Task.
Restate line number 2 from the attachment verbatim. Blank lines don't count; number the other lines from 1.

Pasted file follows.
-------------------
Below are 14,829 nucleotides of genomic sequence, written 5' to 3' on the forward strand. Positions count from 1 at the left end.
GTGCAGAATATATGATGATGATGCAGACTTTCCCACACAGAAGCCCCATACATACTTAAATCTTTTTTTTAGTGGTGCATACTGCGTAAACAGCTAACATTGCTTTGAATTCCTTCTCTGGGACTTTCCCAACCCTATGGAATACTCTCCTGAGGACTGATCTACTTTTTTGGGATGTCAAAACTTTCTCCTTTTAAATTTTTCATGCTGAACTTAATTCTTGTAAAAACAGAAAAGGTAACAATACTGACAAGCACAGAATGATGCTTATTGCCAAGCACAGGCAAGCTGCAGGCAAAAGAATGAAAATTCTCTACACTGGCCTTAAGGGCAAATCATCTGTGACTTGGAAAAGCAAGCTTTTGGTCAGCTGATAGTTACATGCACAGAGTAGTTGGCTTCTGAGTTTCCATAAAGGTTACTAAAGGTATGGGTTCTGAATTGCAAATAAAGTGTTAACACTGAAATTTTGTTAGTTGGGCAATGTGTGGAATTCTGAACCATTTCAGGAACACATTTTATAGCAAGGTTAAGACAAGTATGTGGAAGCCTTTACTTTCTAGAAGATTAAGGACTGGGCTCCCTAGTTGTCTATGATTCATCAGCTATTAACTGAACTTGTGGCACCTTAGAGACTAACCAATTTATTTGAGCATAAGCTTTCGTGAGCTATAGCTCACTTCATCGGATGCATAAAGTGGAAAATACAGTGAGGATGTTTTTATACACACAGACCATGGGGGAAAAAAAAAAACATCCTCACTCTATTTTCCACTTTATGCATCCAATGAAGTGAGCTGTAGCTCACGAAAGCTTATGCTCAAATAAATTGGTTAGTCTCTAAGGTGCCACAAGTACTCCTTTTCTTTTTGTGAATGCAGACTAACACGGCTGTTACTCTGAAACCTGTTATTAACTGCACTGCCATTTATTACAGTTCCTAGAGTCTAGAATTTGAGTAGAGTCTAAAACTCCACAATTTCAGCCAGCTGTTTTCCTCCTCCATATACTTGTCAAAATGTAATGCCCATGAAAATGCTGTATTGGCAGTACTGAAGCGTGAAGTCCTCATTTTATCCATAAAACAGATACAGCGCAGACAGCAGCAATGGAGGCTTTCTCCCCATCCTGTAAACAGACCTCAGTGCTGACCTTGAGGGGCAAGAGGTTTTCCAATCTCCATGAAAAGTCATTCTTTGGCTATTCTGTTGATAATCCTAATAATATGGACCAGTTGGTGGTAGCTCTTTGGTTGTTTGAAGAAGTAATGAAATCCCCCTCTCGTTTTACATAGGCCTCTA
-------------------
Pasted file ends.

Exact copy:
GTGCAGAATATATGATGATGATGCAGACTTTCCCACACAGAAGCCCCATACATACTTAAATCTTTTTTTTAGTGGTGCATACTGCGTAAACAGCTAACATTGCTTTGAATTCCTTCTCTGGGACTTTCCCAACCCTATGGAATACTCTCCTGAGGACTGATCTACTTTTTTGGGATGTCAAAACTTTCTCCTTTTAAATTTTTCATGCTGAACTTAATTCTTGTAAAAACAGAAAAGGTAACAATACTGACAAGCACAGAATGATGCTTATTGCCAAGCACAGGCAAGCTGCAGGCAAAAGAATGAAAATTCTCTACACTGGCCTTAAGGGCAAATCATCTGTGACTTGGAAAAGCAAGCTTTTGGTCAGCTGATAGTTACATGCACAGAGTAGTTGGCTTCTGAGTTTCCATAAAGGTTACTAAAGGTATGGGTTCTGAATTGCAAATAAAGTGTTAACACTGAAATTTTGTTAGTTGGGCAATGTGTGGAATTCTGAACCATTTCAGGAACACATTTTATAGCAAGGTTAAGACAAGTATGTGGAAGCCTTTACTTTCTAGAAGATTAAGGACTGGGCTCCCTAGTTGTCTATGATTCATCAGCTATTAACTGAACTTGTGGCACCTTAGAGACTAACCAATTTATTTGAGCATAAGCTTTCGTGAGCTATAGCTCACTTCATCGGATGCATAAAGTGGAAAATACAGTGAGGATGTTTTTATACACACAGACCATGGGGGAAAAAAAAAAACATCCTCACTCTATTTTCCACTTTATGCATCCAATGAAGTGAGCTGTAGCTCACGAAAGCTTATGCTCAAATAAATTGGTTAGTCTCTAAGGTGCCACAAGTACTCCTTTTCTTTTTGTGAATGCAGACTAACACGGCTGTTACTCTGAAACCTGTTATTAACTGCACTGCCATTTATTACAGTTCCTAGAGTCTAGAATTTGAGTAGAGTCTAAAACTCCACAATTTCAGCCAGCTGTTTTCCTCCTCCATATACTTGTCAAAATGTAATGCCCATGAAAATGCTGTATTGGCAGTACTGAAGCGTGAAGTCCTCATTTTATCCATAAAACAGATACAGCGCAGACAGCAGCAATGGAGGCTTTCTCCCCATCCTGTAAACAGACCTCAGTGCTGACCTTGAGGGGCAAGAGGTTTTCCAATCTCCATGAAAAGTCATTCTTTGGCTATTCTGTTGATAATCCTAATAATATGGACCAGTTGGTGGTAGCTCTTTGGTTGTTTGAAGAAGTAATGAAATCCCCCTCTCGTTTTACATAGGCCTCTA